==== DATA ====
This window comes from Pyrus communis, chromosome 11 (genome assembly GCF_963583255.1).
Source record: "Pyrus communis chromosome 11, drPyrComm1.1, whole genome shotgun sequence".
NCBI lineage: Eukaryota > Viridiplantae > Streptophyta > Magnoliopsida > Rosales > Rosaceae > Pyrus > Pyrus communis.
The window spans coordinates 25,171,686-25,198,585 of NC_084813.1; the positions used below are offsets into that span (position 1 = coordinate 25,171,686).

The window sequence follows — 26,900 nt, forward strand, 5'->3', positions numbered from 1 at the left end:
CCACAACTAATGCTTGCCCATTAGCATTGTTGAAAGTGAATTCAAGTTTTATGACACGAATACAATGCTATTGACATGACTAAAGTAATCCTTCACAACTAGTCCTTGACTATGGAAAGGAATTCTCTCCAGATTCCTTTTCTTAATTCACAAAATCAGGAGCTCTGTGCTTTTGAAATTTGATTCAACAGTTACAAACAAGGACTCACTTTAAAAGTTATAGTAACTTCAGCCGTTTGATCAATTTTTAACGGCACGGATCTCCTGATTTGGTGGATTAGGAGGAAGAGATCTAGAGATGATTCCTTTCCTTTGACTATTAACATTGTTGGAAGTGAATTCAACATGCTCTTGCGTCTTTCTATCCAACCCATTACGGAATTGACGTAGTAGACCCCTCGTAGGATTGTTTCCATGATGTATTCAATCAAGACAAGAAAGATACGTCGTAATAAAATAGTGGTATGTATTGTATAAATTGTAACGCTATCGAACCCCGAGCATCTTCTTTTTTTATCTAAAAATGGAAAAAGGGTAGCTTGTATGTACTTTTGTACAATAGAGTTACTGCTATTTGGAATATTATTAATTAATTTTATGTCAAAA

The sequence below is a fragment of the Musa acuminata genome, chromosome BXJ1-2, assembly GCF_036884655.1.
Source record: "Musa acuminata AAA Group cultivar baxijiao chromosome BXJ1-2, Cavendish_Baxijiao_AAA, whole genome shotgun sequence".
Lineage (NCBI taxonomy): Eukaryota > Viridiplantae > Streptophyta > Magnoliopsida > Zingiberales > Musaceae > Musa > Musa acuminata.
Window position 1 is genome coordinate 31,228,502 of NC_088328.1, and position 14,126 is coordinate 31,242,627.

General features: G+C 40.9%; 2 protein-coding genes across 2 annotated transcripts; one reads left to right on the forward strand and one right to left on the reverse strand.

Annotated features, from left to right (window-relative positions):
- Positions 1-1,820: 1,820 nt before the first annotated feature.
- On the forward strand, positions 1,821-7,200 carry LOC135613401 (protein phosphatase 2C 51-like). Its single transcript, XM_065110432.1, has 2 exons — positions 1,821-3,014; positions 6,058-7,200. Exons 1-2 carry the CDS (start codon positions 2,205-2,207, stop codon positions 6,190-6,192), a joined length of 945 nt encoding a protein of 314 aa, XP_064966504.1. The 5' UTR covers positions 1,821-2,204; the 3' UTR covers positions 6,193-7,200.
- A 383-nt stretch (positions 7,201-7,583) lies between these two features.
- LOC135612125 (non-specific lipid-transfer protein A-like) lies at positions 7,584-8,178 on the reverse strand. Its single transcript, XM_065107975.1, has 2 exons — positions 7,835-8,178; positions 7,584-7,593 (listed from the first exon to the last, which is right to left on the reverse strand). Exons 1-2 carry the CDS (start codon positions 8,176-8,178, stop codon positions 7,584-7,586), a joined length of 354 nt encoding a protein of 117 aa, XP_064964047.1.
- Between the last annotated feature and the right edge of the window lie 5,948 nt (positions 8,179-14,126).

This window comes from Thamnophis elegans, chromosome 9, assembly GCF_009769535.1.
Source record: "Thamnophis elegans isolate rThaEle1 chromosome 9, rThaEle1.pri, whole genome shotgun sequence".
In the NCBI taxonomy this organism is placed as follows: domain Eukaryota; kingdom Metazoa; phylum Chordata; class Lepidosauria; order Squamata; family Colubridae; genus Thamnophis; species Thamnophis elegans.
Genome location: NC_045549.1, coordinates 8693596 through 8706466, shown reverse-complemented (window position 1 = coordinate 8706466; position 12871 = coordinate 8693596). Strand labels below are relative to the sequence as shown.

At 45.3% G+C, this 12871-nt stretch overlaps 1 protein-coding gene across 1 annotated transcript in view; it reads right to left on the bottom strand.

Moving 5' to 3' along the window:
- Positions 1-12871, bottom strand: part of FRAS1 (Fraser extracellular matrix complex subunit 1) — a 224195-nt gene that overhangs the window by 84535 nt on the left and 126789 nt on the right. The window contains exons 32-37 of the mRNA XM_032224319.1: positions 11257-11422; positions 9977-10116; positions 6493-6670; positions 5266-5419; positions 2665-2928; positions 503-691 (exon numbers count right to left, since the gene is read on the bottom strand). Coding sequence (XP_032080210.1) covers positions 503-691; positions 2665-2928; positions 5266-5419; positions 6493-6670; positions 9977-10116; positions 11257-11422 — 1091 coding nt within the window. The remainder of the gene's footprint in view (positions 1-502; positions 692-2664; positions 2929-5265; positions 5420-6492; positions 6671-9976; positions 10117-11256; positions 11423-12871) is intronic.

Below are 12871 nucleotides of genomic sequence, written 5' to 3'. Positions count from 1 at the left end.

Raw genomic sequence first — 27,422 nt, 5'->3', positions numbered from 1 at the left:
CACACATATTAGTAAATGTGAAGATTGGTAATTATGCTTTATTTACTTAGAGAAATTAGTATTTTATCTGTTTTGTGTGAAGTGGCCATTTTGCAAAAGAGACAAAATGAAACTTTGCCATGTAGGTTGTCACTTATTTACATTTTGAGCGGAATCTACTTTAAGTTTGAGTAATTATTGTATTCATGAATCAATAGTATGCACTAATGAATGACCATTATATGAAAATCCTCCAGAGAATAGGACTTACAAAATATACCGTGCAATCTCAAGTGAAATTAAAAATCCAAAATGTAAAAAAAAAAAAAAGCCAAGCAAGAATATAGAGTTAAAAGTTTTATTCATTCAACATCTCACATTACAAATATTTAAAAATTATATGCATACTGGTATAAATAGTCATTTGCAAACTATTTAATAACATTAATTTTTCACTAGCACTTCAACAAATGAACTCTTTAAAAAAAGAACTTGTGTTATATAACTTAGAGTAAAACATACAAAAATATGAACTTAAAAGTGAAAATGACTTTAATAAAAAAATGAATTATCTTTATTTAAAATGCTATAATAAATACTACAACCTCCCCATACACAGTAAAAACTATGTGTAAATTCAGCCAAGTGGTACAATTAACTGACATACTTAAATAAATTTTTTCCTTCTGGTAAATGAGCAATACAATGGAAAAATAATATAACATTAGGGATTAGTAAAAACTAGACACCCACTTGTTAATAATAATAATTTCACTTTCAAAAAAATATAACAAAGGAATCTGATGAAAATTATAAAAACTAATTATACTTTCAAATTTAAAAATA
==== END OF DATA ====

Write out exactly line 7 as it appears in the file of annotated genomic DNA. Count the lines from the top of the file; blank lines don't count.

The sequence below is a fragment of the Musa acuminata genome, chromosome BXJ1-2, assembly GCF_036884655.1.